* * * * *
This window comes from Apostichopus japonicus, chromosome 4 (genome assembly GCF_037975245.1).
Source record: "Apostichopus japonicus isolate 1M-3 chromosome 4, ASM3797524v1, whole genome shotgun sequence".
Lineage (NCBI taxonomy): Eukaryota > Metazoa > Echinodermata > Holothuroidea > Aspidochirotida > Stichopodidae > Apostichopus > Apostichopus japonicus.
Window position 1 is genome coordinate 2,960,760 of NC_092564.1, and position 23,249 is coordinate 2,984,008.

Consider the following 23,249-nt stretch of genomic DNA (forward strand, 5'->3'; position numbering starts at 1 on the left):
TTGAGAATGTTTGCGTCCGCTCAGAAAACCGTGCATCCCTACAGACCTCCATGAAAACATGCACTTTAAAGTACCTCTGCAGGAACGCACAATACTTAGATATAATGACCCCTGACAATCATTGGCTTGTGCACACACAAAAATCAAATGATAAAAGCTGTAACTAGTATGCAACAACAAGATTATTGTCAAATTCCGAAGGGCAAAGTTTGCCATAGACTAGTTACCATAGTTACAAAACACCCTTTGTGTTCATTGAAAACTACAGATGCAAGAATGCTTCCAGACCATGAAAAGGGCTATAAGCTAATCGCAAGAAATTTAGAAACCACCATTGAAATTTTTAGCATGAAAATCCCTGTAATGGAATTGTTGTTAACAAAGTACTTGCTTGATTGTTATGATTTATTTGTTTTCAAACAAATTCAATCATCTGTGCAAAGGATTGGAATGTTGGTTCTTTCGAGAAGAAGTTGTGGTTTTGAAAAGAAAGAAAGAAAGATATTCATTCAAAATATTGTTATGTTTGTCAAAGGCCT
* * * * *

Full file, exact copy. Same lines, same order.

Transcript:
This window comes from Apostichopus japonicus, chromosome 4 (genome assembly GCF_037975245.1).
Source record: "Apostichopus japonicus isolate 1M-3 chromosome 4, ASM3797524v1, whole genome shotgun sequence".
Lineage (NCBI taxonomy): Eukaryota > Metazoa > Echinodermata > Holothuroidea > Aspidochirotida > Stichopodidae > Apostichopus > Apostichopus japonicus.
Window position 1 is genome coordinate 2,960,760 of NC_092564.1, and position 23,249 is coordinate 2,984,008.

Consider the following 23,249-nt stretch of genomic DNA (forward strand, 5'->3'; position numbering starts at 1 on the left):
TTGAGAATGTTTGCGTCCGCTCAGAAAACCGTGCATCCCTACAGACCTCCATGAAAACATGCACTTTAAAGTACCTCTGCAGGAACGCACAATACTTAGATATAATGACCCCTGACAATCATTGGCTTGTGCACACACAAAAATCAAATGATAAAAGCTGTAACTAGTATGCAACAACAAGATTATTGTCAAATTCCGAAGGGCAAAGTTTGCCATAGACTAGTTACCATAGTTACAAAACACCCTTTGTGTTCATTGAAAACTACAGATGCAAGAATGCTTCCAGACCATGAAAAGGGCTATAAGCTAATCGCAAGAAATTTAGAAACCACCATTGAAATTTTTAGCATGAAAATCCCTGTAATGGAATTGTTGTTAACAAAGTACTTGCTTGATTGTTATGATTTATTTGTTTTCAAACAAATTCAATCATCTGTGCAAAGGATTGGAATGTTGGTTCTTTCGAGAAGAAGTTGTGGTTTTGAAAAGAAAGAAAGAAAGATATTCATTCAAAATATTGTTATGTTTGTCAAAGGCCT